I once had to explain the concept of reinsurance to someone, and it made sense to explain it simply as when insurers take insurance. Reinsurance is basically insurance for insurance companies. It is a way of transferring part of the financial risk insurance companies assume in their line of work to another insurance company or a reinsurance company. Here, I try to break it down for easy understanding.
Here’s a scenario. When an insurance company issues an insurance policy, a motor insurance policy, for example, it assumes responsibility for paying for the cost (also known as claim) of any accidents that occur, within the terms and conditions of the policy. Now, by law, an insurer must be capable of paying all valid claims related to the policies it issues. This requirement protects clients but limits the amount of business an insurer can take on. That’s not so exciting for insurers, right?
There’s a way to resolve the challenge of an insurer’s business capacity being limited. If the insurer can reduce its responsibility, (aka liability), for these claims by transferring a part of the liability to another insurer, then it can write more insurance policies?! Exactly. That’s what reinsurance is all about.
Let’s get technical.
The company that issues the policy initially is known as the primary insurer. The company that assumes liability from the primary insurer is known as the reinsurer. Primary companies are said to “cede” business to a reinsurer. Reinsurance companies on the other hand reinsure with other reinsurance companies known as “Retrocessionaires” (Thankfully, we don’t have to use that word too often😊)
It’s not just about insurers, though. There are also risk management options for people who want to be extra careful. It’s called “Coinsurance”. This is when a policyholder decides to insure his/her property with two or more insurance companies at agreed proportions. In the event of a loss, these companies would then contribute towards the total claim in the same proportion in which they received premium. Nice!
Some more technical language for you, but useful to know.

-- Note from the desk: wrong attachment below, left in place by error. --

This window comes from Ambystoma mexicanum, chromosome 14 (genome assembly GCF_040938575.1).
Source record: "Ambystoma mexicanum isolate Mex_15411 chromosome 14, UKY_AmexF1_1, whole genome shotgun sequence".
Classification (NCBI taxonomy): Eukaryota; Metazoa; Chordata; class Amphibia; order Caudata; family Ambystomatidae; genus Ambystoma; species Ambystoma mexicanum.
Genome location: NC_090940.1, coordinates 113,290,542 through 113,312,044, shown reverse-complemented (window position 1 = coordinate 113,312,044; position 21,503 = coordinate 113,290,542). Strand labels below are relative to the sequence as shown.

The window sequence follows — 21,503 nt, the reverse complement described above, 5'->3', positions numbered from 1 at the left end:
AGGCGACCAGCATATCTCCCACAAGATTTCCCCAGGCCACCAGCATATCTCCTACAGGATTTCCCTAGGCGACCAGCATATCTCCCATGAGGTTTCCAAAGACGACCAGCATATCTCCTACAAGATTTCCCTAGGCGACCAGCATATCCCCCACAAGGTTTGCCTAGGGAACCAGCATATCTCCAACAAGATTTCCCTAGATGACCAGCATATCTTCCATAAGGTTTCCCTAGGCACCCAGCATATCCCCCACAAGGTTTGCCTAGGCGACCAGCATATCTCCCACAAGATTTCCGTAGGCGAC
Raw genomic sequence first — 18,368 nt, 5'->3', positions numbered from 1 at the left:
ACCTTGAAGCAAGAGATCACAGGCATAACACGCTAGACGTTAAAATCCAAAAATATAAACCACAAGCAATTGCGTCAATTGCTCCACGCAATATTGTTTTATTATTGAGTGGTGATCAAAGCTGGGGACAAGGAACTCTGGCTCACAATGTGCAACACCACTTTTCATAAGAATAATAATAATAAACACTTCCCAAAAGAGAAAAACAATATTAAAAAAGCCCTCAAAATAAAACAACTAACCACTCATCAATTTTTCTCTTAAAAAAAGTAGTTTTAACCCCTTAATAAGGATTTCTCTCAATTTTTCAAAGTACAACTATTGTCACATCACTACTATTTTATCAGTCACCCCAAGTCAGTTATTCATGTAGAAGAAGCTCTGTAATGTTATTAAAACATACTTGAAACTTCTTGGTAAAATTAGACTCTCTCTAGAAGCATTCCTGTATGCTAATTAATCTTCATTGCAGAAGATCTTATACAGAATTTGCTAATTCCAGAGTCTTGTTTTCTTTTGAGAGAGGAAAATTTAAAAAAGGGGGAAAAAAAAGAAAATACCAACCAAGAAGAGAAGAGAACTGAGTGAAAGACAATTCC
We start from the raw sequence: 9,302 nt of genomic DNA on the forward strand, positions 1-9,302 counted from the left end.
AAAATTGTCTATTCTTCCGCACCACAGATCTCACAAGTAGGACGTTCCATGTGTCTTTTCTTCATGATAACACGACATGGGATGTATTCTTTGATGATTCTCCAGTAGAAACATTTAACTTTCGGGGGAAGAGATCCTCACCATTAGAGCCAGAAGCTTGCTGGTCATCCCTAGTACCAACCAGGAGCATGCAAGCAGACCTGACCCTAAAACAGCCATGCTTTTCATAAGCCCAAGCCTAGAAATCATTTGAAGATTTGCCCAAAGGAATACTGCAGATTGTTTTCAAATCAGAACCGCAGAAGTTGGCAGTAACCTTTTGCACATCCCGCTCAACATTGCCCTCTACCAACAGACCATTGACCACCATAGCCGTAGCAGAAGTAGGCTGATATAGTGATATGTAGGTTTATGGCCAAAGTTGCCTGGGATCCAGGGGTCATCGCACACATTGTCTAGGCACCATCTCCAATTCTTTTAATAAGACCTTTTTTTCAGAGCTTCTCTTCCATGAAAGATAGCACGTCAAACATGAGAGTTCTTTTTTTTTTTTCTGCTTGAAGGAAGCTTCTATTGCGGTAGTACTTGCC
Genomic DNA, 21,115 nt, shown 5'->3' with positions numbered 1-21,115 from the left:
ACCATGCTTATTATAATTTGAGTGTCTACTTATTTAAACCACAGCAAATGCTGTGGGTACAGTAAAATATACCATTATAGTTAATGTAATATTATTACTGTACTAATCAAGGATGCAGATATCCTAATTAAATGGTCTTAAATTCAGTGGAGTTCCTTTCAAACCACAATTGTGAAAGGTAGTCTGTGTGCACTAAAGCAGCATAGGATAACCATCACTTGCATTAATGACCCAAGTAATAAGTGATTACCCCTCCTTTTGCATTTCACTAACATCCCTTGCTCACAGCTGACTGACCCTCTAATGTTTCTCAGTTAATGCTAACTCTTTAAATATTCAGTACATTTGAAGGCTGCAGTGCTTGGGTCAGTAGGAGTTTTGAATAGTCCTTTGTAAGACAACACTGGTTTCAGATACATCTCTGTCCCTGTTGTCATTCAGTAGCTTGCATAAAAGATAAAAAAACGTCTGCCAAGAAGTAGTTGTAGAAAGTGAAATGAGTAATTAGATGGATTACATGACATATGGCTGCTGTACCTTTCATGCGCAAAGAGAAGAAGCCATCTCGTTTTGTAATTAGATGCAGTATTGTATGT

There are two types of Reinsurance agreements: Treaty and Facultative Reinsurance. Treaty agreements cover broad groups of policies such as all of a primary insurer’s motor, accident, fire, marine and aviation businesses. These are normally arranged with a single or a number of reinsurance companies at the beginning of each financial year to protect the primary insurer’s policies that would fall within the agreement.
Policies which may fall outside the treaty agreement are generally placed on Facultative basis, this covers specific individual insurance policies that would not be accepted under a treaty agreement. The insurer would then decide on which reinsurer to seek support from and at what proportion.
What’s the big deal about reinsurance, you ask?
Essentially, buying reinsurance is one of the most important risk management strategies for insurance companies hoping to protect themselves from unpredictable claim challenges while securing themselves from spending all their profits on paying claims.
When the insurer insures insurance (benefits of Reinsurance):
- Protection against catastrophes and natural disasters: especially for areas with large numbers of high-risk policies. For places that are often plagued by wildfires, flood, etc. the insurance companies covering these areas face the potential of paying out huge numbers of claims should a disaster strike. Reinsurance helps soften the potential blow.
- Reinsurance allows the primary insurer to write more policies having in mind the availability of reinsurance protection.
- Reinsurance helps reduce risk: When an insurance company singularly insures many clients and their property, they take on a huge amount of risk. Reinsurance is a great strategy to reduce that risk, placing some of the burden on a reinsurance company instead of shouldering the burden completely alone.
In Ghana, it is a regulatory requirement to have appropriate reinsurance arrangement to be able to acquire a license to operate. In the absence of reinsurance arrangement for an insurance company, a single loss can wipe out the entire capital of the insurance company. Thank goodness companies like Hollard have great reinsurance relationships to handle all capacities of insurance policies.
>>>The writer is a reinsurance officer at Hollard Insurance